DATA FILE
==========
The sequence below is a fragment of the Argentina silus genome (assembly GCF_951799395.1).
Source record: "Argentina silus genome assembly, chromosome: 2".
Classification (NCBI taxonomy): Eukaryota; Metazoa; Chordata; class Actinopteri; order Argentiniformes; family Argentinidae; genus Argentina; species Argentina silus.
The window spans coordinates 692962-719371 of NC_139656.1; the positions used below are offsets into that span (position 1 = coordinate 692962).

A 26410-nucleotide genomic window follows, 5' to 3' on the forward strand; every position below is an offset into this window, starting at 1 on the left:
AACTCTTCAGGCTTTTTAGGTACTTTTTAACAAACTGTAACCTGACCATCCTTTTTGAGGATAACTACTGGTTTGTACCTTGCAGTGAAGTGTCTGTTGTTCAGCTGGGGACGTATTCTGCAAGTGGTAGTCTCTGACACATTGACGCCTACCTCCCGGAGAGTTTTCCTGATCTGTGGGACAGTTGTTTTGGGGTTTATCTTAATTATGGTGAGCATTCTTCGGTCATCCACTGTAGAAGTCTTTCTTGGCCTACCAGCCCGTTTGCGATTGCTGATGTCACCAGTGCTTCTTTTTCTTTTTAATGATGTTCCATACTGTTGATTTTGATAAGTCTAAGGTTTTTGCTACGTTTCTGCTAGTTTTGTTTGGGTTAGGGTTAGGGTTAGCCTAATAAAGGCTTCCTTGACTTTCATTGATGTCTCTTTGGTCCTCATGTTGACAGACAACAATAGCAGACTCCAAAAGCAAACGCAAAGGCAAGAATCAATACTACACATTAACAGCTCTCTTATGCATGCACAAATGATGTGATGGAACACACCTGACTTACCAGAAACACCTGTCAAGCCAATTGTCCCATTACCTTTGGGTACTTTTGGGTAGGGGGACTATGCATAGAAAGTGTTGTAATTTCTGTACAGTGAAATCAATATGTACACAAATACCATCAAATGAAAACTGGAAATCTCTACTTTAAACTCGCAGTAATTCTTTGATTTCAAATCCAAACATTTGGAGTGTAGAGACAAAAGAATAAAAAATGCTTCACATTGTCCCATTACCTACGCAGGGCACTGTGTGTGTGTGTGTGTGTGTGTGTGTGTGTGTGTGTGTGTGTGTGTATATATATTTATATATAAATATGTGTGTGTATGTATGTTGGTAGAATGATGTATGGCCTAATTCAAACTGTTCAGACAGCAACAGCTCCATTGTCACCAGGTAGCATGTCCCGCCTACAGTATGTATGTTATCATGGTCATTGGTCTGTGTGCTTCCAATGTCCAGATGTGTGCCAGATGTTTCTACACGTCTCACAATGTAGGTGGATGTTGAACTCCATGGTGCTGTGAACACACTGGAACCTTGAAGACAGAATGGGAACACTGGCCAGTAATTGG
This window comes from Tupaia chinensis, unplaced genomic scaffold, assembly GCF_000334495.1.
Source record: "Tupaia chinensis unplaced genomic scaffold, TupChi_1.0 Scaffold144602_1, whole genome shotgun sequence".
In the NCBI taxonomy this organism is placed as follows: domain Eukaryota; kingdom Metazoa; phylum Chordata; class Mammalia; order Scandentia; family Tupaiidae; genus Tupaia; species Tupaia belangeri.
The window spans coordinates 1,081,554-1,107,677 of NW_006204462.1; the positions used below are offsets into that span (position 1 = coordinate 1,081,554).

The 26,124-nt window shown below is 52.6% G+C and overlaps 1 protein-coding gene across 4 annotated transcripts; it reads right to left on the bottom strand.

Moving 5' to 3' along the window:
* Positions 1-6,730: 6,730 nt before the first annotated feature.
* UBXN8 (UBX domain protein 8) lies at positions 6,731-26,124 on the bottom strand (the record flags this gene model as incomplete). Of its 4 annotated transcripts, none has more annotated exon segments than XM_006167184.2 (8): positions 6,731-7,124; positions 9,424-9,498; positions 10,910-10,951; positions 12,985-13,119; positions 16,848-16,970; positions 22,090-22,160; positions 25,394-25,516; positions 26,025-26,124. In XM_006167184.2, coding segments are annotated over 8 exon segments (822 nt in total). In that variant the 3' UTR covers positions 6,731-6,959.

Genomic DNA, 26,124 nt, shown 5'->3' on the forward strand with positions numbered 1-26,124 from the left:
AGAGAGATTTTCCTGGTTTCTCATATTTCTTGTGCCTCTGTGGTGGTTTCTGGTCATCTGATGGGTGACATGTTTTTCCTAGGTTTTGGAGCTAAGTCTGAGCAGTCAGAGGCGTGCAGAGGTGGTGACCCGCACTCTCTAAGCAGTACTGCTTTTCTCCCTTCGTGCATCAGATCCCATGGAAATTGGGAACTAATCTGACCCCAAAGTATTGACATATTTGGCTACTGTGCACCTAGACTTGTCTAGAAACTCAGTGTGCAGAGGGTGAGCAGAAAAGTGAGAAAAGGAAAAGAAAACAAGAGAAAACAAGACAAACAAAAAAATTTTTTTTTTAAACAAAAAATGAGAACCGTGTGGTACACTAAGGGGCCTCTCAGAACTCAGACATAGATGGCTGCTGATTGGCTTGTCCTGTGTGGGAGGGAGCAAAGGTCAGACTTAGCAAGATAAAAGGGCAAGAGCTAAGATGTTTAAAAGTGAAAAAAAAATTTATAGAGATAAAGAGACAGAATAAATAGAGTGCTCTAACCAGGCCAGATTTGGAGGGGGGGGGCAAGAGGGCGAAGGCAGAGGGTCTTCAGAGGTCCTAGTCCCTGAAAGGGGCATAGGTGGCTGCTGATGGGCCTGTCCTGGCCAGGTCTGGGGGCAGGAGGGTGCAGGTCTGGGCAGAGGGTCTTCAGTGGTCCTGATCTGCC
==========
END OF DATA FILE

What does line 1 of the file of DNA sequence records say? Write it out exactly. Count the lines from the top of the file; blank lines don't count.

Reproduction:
The sequence below is a fragment of the Argentina silus genome (assembly GCF_951799395.1).